Wildfires: The state budget features several separate efforts to deal with wildfire recovery, including reconstruction and repair, debris cleanup, tree removal, shelter and housing, and food assistance. The budget earmarks $189.5 million to rebuild communities destroyed or damaged by the fires. Another $170 million in community development funds will be allocated through The governor’s Wildfire Economic Recovery Council. Improving future fire response and resources would receive $73.7 million. Spending includes $30 million for the Department of Forestry, and $40 million for programs suggested by the Governor’s Council on Wildfire Response. Another $47 million goes to grants and loans for other wildfire recovery efforts.
The state will also shift focus on many programs and spending priorities for issues that have come into sharper focus during the pandemic, wildfires, protests over police response in the community, and other impacts on the economy and well-being of Oregon residents:
Long-term care: Brown asks for investments in improvements, training and new "strategies" to support and protect seniors living in assisted living and nursing homes. Oregon is one of 13 states where more than half of the total COVID-19 deaths came from long-term care facilities, according to a New York Times analysis.
Education: Brown would spend $9.1 billion on the State School Fund and draw $215 million from the Education Stability Fund to back-fill school budgets. A $118 million rural broadband program was boosted by problems students outside of major population areas had with distance learning. Slots for 8,000 children in early learning programs will be financed. Public universities and community colleges will see spending remain about the same as current budgets. Oregon State University-Cascades would received state bonds for continued construction on the Bend campus.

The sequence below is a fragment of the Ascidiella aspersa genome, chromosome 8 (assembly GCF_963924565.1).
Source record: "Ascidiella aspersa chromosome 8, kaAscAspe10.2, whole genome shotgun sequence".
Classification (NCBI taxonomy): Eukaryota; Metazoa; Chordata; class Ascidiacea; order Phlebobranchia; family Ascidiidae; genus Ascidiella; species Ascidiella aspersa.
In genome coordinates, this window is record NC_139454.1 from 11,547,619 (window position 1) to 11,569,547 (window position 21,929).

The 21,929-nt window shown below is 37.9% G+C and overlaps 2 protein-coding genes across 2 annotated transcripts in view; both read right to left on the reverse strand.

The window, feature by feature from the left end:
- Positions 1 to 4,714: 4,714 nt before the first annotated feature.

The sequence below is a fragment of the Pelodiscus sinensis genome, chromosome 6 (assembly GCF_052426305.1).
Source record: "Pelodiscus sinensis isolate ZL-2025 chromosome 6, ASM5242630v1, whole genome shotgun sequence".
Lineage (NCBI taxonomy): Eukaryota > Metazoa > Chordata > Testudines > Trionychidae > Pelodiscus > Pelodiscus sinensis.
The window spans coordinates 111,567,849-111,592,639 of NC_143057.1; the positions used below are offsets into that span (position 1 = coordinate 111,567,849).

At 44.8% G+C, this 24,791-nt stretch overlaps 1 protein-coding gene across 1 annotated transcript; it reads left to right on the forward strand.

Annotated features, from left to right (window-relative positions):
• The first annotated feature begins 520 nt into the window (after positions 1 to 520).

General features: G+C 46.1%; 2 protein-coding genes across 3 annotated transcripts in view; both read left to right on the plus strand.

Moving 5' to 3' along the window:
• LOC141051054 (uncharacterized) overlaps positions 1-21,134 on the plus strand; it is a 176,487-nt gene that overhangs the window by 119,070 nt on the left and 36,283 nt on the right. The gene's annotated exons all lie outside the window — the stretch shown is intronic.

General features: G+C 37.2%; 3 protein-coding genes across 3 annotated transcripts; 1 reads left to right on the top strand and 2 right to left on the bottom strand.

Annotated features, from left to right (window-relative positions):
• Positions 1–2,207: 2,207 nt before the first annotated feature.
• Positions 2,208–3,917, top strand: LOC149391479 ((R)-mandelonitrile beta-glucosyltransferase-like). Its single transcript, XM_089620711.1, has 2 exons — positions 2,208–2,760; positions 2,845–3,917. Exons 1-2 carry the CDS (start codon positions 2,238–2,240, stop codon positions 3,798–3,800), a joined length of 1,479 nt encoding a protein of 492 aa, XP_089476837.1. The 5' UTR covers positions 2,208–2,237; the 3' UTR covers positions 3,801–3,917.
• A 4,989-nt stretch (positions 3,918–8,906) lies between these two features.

Criminal justice reform: The budget would close three of the state’s 16 prisons: Warner Creek Correctional Institution in Lakeview, Shutter Creek Correctional Institution in North Bend, and Mill Creek Correctional Facility in Salem. The prisons were no longer needed for the state's inmate population, Brown said. She also announced programs to look into the over-representation of Blacks in the inmate population, expanded police accountability, support drug courts to divert lower-level offenders, and fix funding and facility issues in the Department of Corrections.
Environmental reform: The governor would include the impact of climate change, wildfires, water quality and access, on underrepresented communities by creating an Office of Environmental Justice. Brown considers greenhouse gas reduction and water access reform as both environmental and social equity issues.